The Garden Guide

Book: History of Garden Design and Gardening
Chapter: Chapter 3: European Gardens (500AD-1850)

German garden design and designers

Previous - Next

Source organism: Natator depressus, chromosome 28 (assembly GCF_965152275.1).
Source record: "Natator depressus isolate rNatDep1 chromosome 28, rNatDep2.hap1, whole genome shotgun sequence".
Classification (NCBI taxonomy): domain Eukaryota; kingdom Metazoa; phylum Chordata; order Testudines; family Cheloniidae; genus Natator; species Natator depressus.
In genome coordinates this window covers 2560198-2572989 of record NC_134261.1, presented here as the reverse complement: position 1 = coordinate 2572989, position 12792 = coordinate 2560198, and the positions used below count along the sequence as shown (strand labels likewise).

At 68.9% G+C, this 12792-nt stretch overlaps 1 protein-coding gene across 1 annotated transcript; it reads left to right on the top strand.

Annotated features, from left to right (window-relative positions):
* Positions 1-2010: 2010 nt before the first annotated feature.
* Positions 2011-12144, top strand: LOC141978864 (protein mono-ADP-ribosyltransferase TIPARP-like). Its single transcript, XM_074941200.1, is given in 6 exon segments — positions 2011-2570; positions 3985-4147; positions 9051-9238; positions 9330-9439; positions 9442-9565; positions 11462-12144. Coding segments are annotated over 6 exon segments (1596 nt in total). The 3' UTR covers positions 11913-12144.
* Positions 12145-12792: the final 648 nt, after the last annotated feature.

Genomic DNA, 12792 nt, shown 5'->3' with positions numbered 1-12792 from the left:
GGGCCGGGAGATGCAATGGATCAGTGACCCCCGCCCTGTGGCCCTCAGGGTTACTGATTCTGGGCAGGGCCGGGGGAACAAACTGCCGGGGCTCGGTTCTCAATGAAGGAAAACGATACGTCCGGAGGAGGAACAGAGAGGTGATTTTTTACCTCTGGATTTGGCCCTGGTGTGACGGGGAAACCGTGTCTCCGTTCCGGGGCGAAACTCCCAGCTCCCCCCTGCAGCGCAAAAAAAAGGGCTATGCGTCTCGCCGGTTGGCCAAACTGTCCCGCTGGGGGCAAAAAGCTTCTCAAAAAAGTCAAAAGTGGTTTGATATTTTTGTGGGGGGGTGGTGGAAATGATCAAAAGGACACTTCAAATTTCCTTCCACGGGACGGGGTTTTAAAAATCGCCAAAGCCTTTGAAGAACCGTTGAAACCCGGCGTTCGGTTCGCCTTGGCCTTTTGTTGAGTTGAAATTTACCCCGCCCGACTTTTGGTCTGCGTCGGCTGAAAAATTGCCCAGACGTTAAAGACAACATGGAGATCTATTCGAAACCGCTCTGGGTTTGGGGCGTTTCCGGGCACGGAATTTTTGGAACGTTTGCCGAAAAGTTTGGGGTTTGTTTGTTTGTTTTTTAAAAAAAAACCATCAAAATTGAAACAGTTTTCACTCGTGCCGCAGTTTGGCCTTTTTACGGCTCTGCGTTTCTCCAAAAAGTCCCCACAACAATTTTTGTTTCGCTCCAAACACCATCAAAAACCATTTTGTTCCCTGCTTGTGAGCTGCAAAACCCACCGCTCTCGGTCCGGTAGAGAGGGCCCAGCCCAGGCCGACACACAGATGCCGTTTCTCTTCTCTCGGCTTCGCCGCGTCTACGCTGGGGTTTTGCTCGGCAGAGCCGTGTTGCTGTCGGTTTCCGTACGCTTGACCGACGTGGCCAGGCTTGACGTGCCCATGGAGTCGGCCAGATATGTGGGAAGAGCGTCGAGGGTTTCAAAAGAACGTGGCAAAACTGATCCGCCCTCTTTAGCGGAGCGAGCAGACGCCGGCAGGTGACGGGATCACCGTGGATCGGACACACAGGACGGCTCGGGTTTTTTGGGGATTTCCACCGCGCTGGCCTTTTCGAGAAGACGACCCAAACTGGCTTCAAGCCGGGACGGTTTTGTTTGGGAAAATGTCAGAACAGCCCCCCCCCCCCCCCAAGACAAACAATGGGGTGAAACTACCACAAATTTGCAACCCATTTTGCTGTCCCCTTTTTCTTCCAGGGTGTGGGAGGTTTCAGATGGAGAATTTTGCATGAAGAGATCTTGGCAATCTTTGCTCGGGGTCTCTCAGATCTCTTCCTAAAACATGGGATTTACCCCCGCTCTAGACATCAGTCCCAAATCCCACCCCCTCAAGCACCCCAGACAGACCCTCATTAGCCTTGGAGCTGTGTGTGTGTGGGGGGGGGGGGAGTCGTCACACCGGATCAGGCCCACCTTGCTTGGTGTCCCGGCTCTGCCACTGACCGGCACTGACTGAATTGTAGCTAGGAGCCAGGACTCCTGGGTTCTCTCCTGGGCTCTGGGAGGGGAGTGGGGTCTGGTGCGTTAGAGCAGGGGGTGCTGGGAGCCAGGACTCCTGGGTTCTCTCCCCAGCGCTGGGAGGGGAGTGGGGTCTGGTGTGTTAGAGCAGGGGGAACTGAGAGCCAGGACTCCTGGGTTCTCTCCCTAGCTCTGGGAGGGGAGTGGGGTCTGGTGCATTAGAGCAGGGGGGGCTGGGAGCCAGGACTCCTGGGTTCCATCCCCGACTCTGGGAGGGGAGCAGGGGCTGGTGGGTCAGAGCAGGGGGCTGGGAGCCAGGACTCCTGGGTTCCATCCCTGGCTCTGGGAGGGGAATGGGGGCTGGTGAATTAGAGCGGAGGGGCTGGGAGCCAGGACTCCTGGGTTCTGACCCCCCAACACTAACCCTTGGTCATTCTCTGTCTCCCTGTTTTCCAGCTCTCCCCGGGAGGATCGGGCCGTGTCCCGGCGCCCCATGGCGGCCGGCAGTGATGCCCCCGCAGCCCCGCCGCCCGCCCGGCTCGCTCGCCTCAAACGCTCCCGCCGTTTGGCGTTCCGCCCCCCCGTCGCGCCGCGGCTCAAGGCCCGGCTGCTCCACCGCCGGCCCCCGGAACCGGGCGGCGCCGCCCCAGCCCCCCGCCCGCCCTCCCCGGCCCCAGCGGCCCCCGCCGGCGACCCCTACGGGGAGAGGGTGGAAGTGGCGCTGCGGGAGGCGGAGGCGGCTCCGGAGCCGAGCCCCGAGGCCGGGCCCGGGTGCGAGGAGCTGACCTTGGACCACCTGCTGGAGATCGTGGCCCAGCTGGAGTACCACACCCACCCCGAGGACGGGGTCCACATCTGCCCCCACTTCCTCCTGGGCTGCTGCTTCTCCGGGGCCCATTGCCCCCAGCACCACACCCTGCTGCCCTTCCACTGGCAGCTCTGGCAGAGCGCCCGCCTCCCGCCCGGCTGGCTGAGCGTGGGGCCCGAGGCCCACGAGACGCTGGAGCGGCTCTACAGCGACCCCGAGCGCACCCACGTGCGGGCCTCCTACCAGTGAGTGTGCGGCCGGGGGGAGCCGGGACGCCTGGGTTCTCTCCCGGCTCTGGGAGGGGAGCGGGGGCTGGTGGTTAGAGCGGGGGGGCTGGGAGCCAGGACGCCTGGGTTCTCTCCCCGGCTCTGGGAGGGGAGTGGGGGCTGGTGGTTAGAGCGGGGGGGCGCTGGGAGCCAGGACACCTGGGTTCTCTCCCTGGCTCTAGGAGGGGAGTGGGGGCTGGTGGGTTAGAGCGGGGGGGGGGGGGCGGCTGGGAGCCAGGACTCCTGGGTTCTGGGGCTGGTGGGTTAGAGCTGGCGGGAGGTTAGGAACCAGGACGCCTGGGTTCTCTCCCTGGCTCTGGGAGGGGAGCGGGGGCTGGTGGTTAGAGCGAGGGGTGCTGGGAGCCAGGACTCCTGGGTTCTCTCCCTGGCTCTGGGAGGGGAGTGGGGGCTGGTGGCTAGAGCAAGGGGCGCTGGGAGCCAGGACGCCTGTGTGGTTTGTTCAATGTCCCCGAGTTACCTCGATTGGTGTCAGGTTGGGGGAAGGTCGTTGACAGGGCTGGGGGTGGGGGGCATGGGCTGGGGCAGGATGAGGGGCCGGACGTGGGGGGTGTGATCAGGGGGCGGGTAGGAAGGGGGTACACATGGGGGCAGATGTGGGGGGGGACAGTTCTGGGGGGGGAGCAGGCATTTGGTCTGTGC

1. German Gardening, as an Art of Design and Taste 302. The French style of landscape-gardening has prevailed in Germany from the earliest period of history or tradition. 'The German architects,' observes Hirschfeld, in 1777, 'in making themselves masters of the gardens, as well as of the houses, tended to spread and perpetuate the prejudice. A singular and deplorable Gallomania pervaded Germany, from the prince to the peasant, which neither irony, patriotism, nor productions which show the force of our natural genius, could destroy. 'Ainsi font les Francais; voila ce que j'ai vu en France:' these words were sufficient to reduce the German to a mere copyist; and, in consequence, we had French gardens as we had Parisian fashions. Our nobles gave the first example of imitation, and executed on their estates miniatures of Versailles, Marly, and Trianon. But now (1777),' he adds, 'the dawn of judgment and good taste begins to break in our country, and the accounts of the happy changes made in England in the gardens there, have prepared the way for the same revolution in Germany. However, we cannot complain of the suddenness of that revolution, and that the imitation of the English taste spreads too rapidly; it appears, on the contrary, that we begin to think for ourselves; and reflection proceeds much slower than mere imitation. We may meet, perhaps, here and there, with several copies of the British manner, and perhaps even of the Chinese style; but we expect to see the Germans inventing and combining for themselves, and producing gardens stamped with the impression of national genius. ' (Theorie des Jardins, tom. i. p. 83.)